The Asus ZenBook Duo ScreenPad is incredibly useful, but watch out for these limitations
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Asus has a lot of faith in its ScreenPad technology. After debuting on the 2018 ZenBook Pro 15 as a small touchpad-turned-touchscreen, the technology has since evolved into large secondary displays with the same width and pixel density as the main laptop screen.
The high-end 14-inch ZenBook Duo is the latest laptop to come equipped with a ScreenPad and the results are pretty impressive. The 12.6-inch second screen is 1:1 with the main screen in terms of pixel density and width for a combined resolution of 1920 x (1080 + 515) pixels. Moving files, folders, and windows between the two screens becomes second nature after just a few days. The experience is wholly unique to both the 14-inch ZenBook Duo and 15.6-inch ZenBook Pro Duo as no other laptops integrate second screens in this same way.
Nonetheless, the ScreenPad comes with a few disadvantages that prevent it from being a must-have feature for the time being:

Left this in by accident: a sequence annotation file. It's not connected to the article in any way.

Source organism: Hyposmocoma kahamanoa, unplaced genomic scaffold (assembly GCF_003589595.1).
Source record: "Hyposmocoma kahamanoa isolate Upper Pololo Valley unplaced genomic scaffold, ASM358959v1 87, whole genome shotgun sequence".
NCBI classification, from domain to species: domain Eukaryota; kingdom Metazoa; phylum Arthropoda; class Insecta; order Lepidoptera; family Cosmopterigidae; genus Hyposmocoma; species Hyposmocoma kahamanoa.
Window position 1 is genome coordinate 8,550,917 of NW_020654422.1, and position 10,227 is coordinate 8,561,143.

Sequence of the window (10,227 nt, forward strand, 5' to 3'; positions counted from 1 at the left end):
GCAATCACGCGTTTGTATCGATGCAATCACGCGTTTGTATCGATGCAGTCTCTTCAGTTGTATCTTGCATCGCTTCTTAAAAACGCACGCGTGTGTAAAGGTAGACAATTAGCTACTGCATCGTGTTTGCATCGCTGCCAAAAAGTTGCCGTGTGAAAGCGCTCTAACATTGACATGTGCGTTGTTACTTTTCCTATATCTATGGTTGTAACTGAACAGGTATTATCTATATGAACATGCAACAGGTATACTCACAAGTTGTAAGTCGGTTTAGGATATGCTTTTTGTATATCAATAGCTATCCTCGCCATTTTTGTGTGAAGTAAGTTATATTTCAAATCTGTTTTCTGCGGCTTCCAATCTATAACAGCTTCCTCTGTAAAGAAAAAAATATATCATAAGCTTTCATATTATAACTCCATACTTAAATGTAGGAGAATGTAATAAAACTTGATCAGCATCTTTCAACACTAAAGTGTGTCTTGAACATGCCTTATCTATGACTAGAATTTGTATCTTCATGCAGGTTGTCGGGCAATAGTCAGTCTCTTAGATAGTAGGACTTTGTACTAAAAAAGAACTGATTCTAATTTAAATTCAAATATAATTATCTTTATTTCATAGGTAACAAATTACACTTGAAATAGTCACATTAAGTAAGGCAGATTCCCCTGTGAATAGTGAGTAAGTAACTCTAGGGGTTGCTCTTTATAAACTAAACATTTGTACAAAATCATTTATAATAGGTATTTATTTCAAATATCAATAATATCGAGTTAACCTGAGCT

- Smaller Color Space: The ScreenPad on the ZenBook Duo covers just 59 percent of sRGB compared to 100 percent on the main display. Thus, colors appear shallower and not as accurate on the ScreenPad.
- More Noticeable Glare: Unlike the main display which directly faces the user's eyes, the ScreenPad faces directly upwards towards the sky or ceiling. Glare becomes much more noticeable and more difficult to avoid as a result.
- Dimmer Apparent Brightness: The viewing angle between the user and ScreenPad is different than the viewing angle between the user and main display. Since the user will be looking at the ScreenPad from a wider angle, the brightness of the ScreenPad will appear dimmer which makes content more difficult to see.
- Heavier Overall Weight: The 14-inch ZenBook Duo weighs about 1.8 kg compared to the 1.4 kg ZenBook 14 or 1.3 kg MSI Prestige 14. It's a noticeable difference if you travel frequently or jump between classes.
- Smaller Touchpad: The large screen occupies space that could have otherwise been used for a larger touchpad. On the ZenBook Duo, for example, the touchpad is only 5.5 x 7 cm.
- Pushed Keyboard Positioning: Though it may not be an issue in the long run, the unusual positioning of the keyboard adds a learning curve for users who are likely accustomed to typing on "normal" keyboards.
- Poor Outdoor Visibility: The screen becomes washed out and very difficult to see when outdoors.
To a lot of users, however, we suspect that the utility and practicality of always having a second screen available wherever you go may trump the above drawbacks.
See our full review on the Asus ZenBook Duo to learn more about the system and the ScreenPad.